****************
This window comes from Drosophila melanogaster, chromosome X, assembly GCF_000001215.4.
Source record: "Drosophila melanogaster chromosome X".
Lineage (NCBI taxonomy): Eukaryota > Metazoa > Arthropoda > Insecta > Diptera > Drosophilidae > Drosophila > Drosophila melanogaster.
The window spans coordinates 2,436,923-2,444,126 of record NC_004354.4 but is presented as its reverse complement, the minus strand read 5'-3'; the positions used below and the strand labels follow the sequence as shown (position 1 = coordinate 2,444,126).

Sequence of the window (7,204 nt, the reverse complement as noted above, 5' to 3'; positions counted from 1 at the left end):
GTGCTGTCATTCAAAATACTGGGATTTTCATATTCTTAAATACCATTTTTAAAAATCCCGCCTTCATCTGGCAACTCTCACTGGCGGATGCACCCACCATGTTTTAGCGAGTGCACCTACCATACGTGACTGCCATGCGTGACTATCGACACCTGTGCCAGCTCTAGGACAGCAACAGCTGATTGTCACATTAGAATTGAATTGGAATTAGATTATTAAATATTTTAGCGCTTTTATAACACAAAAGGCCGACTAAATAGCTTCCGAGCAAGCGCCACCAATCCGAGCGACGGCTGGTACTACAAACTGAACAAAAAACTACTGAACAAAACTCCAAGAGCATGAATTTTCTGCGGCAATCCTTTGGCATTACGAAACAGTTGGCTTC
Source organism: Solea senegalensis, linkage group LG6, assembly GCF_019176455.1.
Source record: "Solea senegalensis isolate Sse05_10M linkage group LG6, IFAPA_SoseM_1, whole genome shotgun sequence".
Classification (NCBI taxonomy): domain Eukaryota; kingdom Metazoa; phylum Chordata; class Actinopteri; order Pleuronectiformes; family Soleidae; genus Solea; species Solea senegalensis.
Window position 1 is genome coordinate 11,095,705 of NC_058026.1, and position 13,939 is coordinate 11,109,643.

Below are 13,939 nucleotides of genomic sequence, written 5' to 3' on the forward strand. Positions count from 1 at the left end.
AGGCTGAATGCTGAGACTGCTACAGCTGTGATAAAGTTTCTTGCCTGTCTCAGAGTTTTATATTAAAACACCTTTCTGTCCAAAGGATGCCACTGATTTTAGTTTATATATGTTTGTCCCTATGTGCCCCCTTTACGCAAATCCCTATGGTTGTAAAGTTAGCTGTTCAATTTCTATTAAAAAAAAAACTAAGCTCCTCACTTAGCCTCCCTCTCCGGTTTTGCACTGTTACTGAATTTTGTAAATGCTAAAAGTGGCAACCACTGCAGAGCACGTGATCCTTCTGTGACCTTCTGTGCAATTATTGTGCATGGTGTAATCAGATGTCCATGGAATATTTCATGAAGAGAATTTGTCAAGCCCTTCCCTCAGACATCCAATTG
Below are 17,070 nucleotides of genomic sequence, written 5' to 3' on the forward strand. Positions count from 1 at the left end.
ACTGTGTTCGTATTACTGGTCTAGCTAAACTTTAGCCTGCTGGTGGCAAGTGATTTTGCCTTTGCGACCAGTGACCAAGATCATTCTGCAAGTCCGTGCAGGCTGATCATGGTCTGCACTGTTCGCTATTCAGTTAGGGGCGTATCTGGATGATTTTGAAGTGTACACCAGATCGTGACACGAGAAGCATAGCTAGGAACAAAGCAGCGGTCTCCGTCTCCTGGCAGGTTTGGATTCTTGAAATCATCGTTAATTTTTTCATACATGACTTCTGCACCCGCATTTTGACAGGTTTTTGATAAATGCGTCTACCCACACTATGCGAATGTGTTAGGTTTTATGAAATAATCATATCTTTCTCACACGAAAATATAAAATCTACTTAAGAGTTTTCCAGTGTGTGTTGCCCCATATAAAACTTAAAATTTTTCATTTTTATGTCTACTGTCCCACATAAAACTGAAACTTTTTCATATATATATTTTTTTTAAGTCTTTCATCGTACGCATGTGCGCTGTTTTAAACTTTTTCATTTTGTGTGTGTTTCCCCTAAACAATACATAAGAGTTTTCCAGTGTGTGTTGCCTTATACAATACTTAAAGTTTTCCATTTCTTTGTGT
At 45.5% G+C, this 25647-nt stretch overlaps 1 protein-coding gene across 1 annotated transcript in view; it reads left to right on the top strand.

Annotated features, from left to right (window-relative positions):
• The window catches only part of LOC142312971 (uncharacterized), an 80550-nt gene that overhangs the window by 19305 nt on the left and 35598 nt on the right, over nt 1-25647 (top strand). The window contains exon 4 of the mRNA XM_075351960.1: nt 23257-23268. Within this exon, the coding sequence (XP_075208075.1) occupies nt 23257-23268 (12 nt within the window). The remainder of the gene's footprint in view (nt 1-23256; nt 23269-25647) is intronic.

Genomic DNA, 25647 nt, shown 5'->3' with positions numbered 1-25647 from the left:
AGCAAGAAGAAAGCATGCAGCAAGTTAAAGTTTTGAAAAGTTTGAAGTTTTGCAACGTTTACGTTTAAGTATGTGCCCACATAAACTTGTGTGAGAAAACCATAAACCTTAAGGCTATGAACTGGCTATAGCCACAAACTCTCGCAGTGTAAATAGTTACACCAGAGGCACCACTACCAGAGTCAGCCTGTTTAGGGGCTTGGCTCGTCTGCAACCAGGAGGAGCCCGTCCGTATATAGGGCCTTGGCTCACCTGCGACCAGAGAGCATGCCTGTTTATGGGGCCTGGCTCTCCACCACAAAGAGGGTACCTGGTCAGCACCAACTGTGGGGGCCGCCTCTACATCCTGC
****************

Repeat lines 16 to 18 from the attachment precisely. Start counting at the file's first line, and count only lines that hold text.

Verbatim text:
Annotated features, from left to right (window-relative positions):
• The window catches only part of LOC142312971 (uncharacterized), an 80550-nt gene that overhangs the window by 19305 nt on the left and 35598 nt on the right, over nt 1-25647 (top strand). The window contains exon 4 of the mRNA XM_075351960.1: nt 23257-23268. Within this exon, the coding sequence (XP_075208075.1) occupies nt 23257-23268 (12 nt within the window). The remainder of the gene's footprint in view (nt 1-23256; nt 23269-25647) is intronic.

Genomic DNA, 25647 nt, shown 5'->3' with positions numbered 1-25647 from the left: